The Tampa Tribune from Tampa, Florida on February 6, 1997 · 37
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The Tampa Tribune from Tampa, Florida · 37

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Thursday, February 6, 1997
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37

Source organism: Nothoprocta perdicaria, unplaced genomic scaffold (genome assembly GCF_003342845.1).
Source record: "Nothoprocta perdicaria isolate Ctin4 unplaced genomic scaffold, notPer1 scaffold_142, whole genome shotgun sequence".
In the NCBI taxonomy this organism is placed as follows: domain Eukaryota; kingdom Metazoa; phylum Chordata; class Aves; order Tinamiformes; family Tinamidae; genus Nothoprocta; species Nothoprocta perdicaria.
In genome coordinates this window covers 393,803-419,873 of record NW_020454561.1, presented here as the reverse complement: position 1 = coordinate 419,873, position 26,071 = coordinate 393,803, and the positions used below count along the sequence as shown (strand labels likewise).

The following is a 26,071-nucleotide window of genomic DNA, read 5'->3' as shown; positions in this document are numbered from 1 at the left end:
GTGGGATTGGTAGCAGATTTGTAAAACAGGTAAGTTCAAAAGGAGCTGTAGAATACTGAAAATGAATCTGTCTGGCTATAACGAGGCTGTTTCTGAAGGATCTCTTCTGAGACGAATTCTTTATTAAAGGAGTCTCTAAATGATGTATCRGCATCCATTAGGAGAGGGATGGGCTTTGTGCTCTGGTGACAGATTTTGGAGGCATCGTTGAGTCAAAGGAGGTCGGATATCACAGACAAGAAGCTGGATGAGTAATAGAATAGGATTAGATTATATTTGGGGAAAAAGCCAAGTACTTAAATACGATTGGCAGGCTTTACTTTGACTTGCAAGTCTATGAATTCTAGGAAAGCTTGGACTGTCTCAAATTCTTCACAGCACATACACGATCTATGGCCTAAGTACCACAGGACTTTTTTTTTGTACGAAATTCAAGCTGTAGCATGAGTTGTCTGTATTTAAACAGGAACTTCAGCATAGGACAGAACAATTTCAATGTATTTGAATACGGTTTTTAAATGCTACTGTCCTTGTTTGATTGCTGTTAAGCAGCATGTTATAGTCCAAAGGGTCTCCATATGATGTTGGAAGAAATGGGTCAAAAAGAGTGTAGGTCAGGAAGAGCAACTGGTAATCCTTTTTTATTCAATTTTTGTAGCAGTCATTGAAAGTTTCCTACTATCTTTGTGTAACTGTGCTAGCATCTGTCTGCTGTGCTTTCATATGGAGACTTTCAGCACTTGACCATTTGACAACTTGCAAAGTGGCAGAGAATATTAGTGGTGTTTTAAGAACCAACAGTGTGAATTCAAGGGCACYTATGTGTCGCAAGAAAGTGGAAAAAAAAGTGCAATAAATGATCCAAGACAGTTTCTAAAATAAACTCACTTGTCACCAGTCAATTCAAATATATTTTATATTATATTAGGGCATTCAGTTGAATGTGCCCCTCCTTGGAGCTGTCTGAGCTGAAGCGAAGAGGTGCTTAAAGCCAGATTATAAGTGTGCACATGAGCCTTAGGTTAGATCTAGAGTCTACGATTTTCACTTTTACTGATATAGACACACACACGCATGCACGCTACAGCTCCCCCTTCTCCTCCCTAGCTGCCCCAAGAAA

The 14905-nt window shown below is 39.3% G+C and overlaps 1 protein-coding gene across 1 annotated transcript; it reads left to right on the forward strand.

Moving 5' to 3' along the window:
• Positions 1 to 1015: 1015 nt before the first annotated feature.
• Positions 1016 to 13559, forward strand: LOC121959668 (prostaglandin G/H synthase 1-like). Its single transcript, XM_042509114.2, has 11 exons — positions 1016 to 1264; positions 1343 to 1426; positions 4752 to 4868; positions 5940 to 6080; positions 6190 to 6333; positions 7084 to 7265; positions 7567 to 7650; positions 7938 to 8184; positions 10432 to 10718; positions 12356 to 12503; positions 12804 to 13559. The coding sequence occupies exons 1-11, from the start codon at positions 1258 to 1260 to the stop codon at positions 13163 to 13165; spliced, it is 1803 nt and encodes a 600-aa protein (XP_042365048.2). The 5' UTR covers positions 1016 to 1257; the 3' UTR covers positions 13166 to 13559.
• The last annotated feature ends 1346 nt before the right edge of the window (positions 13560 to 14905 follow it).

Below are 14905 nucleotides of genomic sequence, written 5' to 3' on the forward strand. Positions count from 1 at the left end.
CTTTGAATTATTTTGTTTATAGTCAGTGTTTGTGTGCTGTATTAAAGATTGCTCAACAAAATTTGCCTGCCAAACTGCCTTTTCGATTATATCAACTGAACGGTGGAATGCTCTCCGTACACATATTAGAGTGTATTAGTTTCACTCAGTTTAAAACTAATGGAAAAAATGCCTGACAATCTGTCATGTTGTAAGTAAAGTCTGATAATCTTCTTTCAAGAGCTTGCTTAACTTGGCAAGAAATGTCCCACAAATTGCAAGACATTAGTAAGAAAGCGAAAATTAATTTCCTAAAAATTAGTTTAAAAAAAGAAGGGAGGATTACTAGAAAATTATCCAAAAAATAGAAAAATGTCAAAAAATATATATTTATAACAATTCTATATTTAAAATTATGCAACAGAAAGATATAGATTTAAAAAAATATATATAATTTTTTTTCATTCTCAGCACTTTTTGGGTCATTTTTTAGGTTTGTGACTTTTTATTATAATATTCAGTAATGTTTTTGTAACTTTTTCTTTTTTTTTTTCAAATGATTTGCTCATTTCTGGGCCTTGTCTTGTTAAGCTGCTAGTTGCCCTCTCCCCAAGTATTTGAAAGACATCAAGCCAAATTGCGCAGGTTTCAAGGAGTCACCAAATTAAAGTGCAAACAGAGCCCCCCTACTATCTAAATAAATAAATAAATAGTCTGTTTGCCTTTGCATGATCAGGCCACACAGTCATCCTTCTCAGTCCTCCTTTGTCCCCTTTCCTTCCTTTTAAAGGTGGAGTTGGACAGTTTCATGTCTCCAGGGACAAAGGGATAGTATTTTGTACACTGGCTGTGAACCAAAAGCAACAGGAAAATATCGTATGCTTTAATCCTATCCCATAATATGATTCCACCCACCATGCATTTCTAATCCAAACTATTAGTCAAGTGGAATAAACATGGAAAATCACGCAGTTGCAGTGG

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THE TAMPA TRIBUNE Thursday, February 6, 1997 Lakeland Winter Haven Bartow Lake Wales Haines City Mulberry Frostproof Auburndale Polk City Eagle Lake The Ridge Send comments and tips through e-mail to trib07eprodigy.com or write co The Tampa Tribune, 230 S. Florida Ave., Lakeland, Fla. 33801 k roil NEWS OF POLK BARTOW 2 charged in drug schemes Authorities have arrested two people in separate efforts to buy controlled drugs from pharmacists by calling drug stores and pretending to be doctors. Stephanie Lynn Brown, 25, of Lake Wales, and Nathan Cordell Mintle, 35 of Lakeland, were each being held in the Polk County Jail in lieu of $1,000 bail. Brown was charged with attempting to obtain a controlled substance by deception or fraud. Mintle was charged with obtaining a controlled substance by deception or fraud. About 1:15 p.m. Tuesday, someone called an Eckerd Drugs in Lake Wales and asked if a prescription transfer had been made from the Wal-Mart pharmacy in Haines City, police said. A pharmacist assistant told the caller no, but said he would check into it. The Eckerd pharmacy manager called the Wal-Mart and found someone claiming to work for physician Pantrour-is Stephani had called in a prescription for Darvocet, and said the prescription should be transferred to Eckerd store in Lake Wales. The manager double-checked with Stephani and learned no one had authorized the prescription. About 4 p.m., someone called the Eckerd store to inquire about the transfer, and the assistant said the caller could pick up the prescription in 30 minutes. When Brown came to get the drugs, the assistant called Lake Wales police and Brown was arrested. Brown told police she had someone call in the prescription to Wal-Mart for her. She told police she was addicted to the drug. Mintle, posing as Dr. Z. Lamorena, telephoned a prescription for a narcotic to a Winn-Dixie pharmacy in Lakeland. The pharmacist called and found that the doctor wasn't working Tuesday and hadn't called in any prescriptions. Mintle was arrested by Lakeland police in the parking lot after he bought the drugs. He said he had become addicted to the drug after being treated for back problems. Man accused of stalking Bartow police arrested a Winter Haven man on stalking charges after his girlfriend complained that he repeatedly was breaking into her home to intimidate her. : John Douglas Harrison,' 26, was being held in the Polk County Jail without bail Wednesday. Harrison and his girlfriend broke up in early January after living together for two years. He still received mail there, but the woman had made arrangements to deliver his mail to his mother's house. Harrison, who no longer had property at the woman's home, would get inside her residence when she was gone, take his mail and move things around so she would know he had been there, a police report said. The woman told Harrison not to return to her home, but he reportedly replied, "I can come in any time I want and you can't stop me," the police report said. The woman has added new locks to the doors-and windows of her residence. Harrison told police he had returned to the woman's home three or four times after they broke up. He said his mother relayed a message from his girlfriend not to return to her home. The report said although the woman takes his mail to his mother's house, he insists there is nothing wrong with him coming inside the woman's home when she isn't home. COUNTYWIDE Water restrictions in place Water restrictions in place in Polk and throughout the 16-county Southwest Florida Water Management District include: I People at even-numbered addresses or ones that end with 'a letter between A and M may water between midnight and 10 a.m. and and after 4 p.m. Saturdays and Tuesdays. Those who live at odd-numbered addresses or ones that end with a letter between N and Z may water the same hours Sundays and Wednesdays. New lawns and landscaping may be watered any day for the first month, between 4 p.m. and 10 a.m. Cars, boats or recreational vehicles can be washed on any day, at any time. Irrigation using reclaimed water or low-volume irrigation devices is not restricted. Hand watering of bushes, shrubs, flowers and vegetable gardens is not restricted. This does not include hand watering of lawns. Washing sidewalks, driveways and other surfaces is prohibited. For more information or to lodge a complaint, call the district's toll-free hot line at 1(800)848-0499. Compitafby Tribune ilarf Judge dismisses man s case SUMMARY: The state's evidence fell short in showing that a man intentionally intended to help his friend kill himself, a judge said, dismissing charges. By BILL HEERY of The Tampa Tribune BARTOW A circuit judge Wednesday acquitted a Virginia man of two counts of manslaughter one a rare charge of assisting in a suicide. Circuit Judge E. Randolph Bentley granted de fense attorney Dick Mars' motion to dismiss the charges against John Daniel Adams, 44, a truck driver. The ruling came after the state rested its case late Tuesday. Adams, who was on vacation at the time, was charged with handing a loaded .410 shotgun to a friend, Robert Bruce Cain, 36, who put the gun in his mouth and pulled the trigger. The incident occurred about 8:30 p.m. on March 14, 1995, in the front yard of a west Lakeland home where Cain was living. Adams, who was free on bail, was charged with two counts of manslaughter, one for culpable negligence a common charge and the other for assisting "self-murder." The manslaughter by assisting suicide law, adopted in 1868, is seldom used. No one in the 10th Judicial Circuit, comprising Polk, Highlands and Hardee counties, remembers anyone ever being prosecuted under the law. Bentley said the statute requires that a defendant deliberately assist someone in killing himself. There was not sufficient time for Adams to form that intent between the time Cain told him he wanted to kill himself and the two walked to Adams' car where there was a shotgun in the trunk, the judge said. He also noted testimony that there was a cooler of beer in the trunk and that both men had been drinking. Adams had consumed two six-packs of beer and Cain had a blood-alcohol level of .27, more than three times the state standard for drunk driving. The manslaughter by culpable negligence charge requires that actions show a flagrant disregard for life. The prosecution's evidence fell short of that, Bentley said, and would not support the case going to the jury. According to testimony, Adams handed the loaded .410 shotgun to Cain and warned him it was loaded and to keep his hand off the trigger. "I think Judge Bentley made a very courageous decision," Mars said. "I also think the decision was correct." Prosecutors declined to comment on the ruling. Prosecutor Peter Sternlicht told the jury Tuesday that Cain began talking about how depressed he was over money taken from his paychecks for child support and bills from his former marriage. Adams told deputies at the scene that when Cain told him he wanted to kill himself, he told Cain, "You shouldn't just talk about it, you should do it," Sternlicht said. When a neighbor arrived at the scene and told Adams he should have helped Cain instead of giving him the gun, Adams told the neighbor that if he had wanted to kill himself, he would have given him a gun too, Sternlicht said. Mars told jurors Adams was in shock at the scene and told detectives that he "never, ever believed Bob Cain was going to kill himself." t: A ' J t ' . Ui f L. '. ' . jtf - i - '- ' , , -I i .'A ' : ' 4i I i mmrrrmrg r... .....- i - M j If V, ( '-fed? f y ' '. f If - 1 v - ri i "Vk - V If sm 3 3 '1 : , . 9T . -x ( . Swan stamp U.S. Post Office officials joined with Polk County and city of Lakeland officials Wednesday, above, to unveil the new 1997 Love postage stamp. Lakeland was selected for the second-day ceremony at the Polk Museum of Art because of its wedge of 200 swans living on Lake Morton. The swans descend from a pair given the city in 1957 by Queen Elizabeth II. Left, Gilbert Bigelow, city parks director, holds a swan being petted by, from left, Carolyn Robinson, 7; sister Leslie, 3; brother Scott, 10; and Robert Tirrell, 11. Story, NationWorld GREG FIGHTTribune photos Center work to be bid SUMMARY: Work to complete the problem-plagued Haines City Head Start center will be bid soon, nearly concluding a four-year saga. By JENNIFER ELLIS Tribune correspondent HAINES CITY Residents soon may hear the sounds of construction at the half-finished Haines City Resource Center, putting to rest nearly four years of inconvenience and frustration. Acting County Manager Jim Roden Jr. on Tuesday put out a call for bids to finish the 10,000-square-foot building. Once completed, the facility a joint project between the county, Haines City and the Polk County Opportunity Council will house a police substation and a Head Start center. A pre-bid conference between the county and interested contractors is scheduled for Feb. 26, with construction slated to start April 14. See HEAD START, Page 2 r ) If''1 ; ; Codefendant claims Fletcher pulled trigger PATRICK DENNISTribune photo Albert Leon Fletcher listens to testimony from Deputy Rich Klaysmat, who arrested and charged him with first-degree murder. The state is seeking the death penalty. SUMMARY: Cousins Albert Leon Fletcher and Douglas Porter are pointing the finger at each other in one's death penalty murder trial. By BILL HEERY of The Tampa Tribune BARTOW A convicted murderer told a jury Wednesday that his cousin and codefendant was the triggerman in the 1993 shooting death of a Lakeland man during a robbery attempt. The code-fendant's attorney quizzed Douglas Porter about whether he told a Polk County jail cellmate and a state prison cellmate that he was the gunman. "I didn't shoot nobody," said Porter, 27, of Lakeland. The prosecution is seeking the death penalty for Albert Leon Fletcher, 26, of Zephyrhills, in the April 3, 1993, killing of Nelson Medina Oliveras, 32. Oliveras was shot in the neck with a sawed-off shotgun during a robbery attempt r. -t-- J i Porter after a tire on his station wagon was shot out about 1:30 a.m. on Harden Boulevard in Lakeland. Porter was found guilty in November 1994 of first-degree murder, attempted armed robbery and robbery with a firearm and was sentenced to two life sentences carrying a maximum of 50 years without eligibility for parole. The state had sought the death penalty, but a jury recommended the life sentence. Porter was convicted under the felony murder law, which allows a first-degree murder charge if a person is involved in certain felonies, including robbery, even if they did not commit the killing. An appellate court granted Porter a new trial because he was tried at the same time on the murder charge and an unrelated car theft attempt that took place an hour earlier. Porter's request for separate trials should have been granted, the appellate court said. Porter pleaded guilty in June 1996 to second-degree murder and two counts of attempted armed robbery. The charges carry a maximum penalty of life in prison plus 30 years. Porter is to be sen-See FLETCHER, Page 2 fMM Circuit Judge E. Randolph Bentley steps down in May. No injuries in train accident. Stories-Page 2